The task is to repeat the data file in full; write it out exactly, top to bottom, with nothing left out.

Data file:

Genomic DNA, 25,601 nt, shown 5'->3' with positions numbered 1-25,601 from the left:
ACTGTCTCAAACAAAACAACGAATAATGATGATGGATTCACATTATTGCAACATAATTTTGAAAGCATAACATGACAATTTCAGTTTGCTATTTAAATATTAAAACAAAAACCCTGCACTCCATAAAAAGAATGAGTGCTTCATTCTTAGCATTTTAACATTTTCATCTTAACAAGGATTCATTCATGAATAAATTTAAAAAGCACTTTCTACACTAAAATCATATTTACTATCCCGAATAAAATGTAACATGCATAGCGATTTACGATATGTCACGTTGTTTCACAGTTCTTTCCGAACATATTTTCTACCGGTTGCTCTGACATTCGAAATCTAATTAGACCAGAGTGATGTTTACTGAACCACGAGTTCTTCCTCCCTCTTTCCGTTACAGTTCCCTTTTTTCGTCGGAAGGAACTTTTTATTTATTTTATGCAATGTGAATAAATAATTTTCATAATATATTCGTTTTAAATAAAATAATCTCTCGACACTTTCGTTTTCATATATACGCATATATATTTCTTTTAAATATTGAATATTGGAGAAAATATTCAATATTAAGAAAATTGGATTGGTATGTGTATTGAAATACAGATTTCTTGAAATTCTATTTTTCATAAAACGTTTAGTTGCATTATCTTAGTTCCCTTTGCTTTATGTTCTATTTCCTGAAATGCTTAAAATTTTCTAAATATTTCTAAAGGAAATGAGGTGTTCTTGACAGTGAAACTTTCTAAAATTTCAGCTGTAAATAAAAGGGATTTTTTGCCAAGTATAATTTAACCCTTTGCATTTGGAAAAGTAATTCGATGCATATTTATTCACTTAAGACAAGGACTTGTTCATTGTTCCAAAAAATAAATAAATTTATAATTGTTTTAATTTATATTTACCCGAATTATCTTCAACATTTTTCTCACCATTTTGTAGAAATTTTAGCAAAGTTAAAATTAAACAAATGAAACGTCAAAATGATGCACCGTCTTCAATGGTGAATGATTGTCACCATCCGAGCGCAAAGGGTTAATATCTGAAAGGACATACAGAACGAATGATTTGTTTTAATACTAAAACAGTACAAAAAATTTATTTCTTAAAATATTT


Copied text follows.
Genomic DNA, 25,601 nt, shown 5'->3' with positions numbered 1-25,601 from the left:
ACTGTCTCAAACAAAACAACGAATAATGATGATGGATTCACATTATTGCAACATAATTTTGAAAGCATAACATGACAATTTCAGTTTGCTATTTAAATATTAAAACAAAAACCCTGCACTCCATAAAAAGAATGAGTGCTTCATTCTTAGCATTTTAACATTTTCATCTTAACAAGGATTCATTCATGAATAAATTTAAAAAGCACTTTCTACACTAAAATCATATTTACTATCCCGAATAAAATGTAACATGCATAGCGATTTACGATATGTCACGTTGTTTCACAGTTCTTTCCGAACATATTTTCTACCGGTTGCTCTGACATTCGAAATCTAATTAGACCAGAGTGATGTTTACTGAACCACGAGTTCTTCCTCCCTCTTTCCGTTACAGTTCCCTTTTTTCGTCGGAAGGAACTTTTTATTTATTTTATGCAATGTGAATAAATAATTTTCATAATATATTCGTTTTAAATAAAATAATCTCTCGACACTTTCGTTTTCATATATACGCATATATATTTCTTTTAAATATTGAATATTGGAGAAAATATTCAATATTAAGAAAATTGGATTGGTATGTGTATTGAAATACAGATTTCTTGAAATTCTATTTTTCATAAAACGTTTAGTTGCATTATCTTAGTTCCCTTTGCTTTATGTTCTATTTCCTGAAATGCTTAAAATTTTCTAAATATTTCTAAAGGAAATGAGGTGTTCTTGACAGTGAAACTTTCTAAAATTTCAGCTGTAAATAAAAGGGATTTTTTGCCAAGTATAATTTAACCCTTTGCATTTGGAAAAGTAATTCGATGCATATTTATTCACTTAAGACAAGGACTTGTTCATTGTTCCAAAAAATAAATAAATTTATAATTGTTTTAATTTATATTTACCCGAATTATCTTCAACATTTTTCTCACCATTTTGTAGAAATTTTAGCAAAGTTAAAATTAAACAAATGAAACGTCAAAATGATGCACCGTCTTCAATGGTGAATGATTGTCACCATCCGAGCGCAAAGGGTTAATATCTGAAAGGACATACAGAACGAATGATTTGTTTTAATACTAAAACAGTACAAAAAATTTATTTCTTAAAATATTT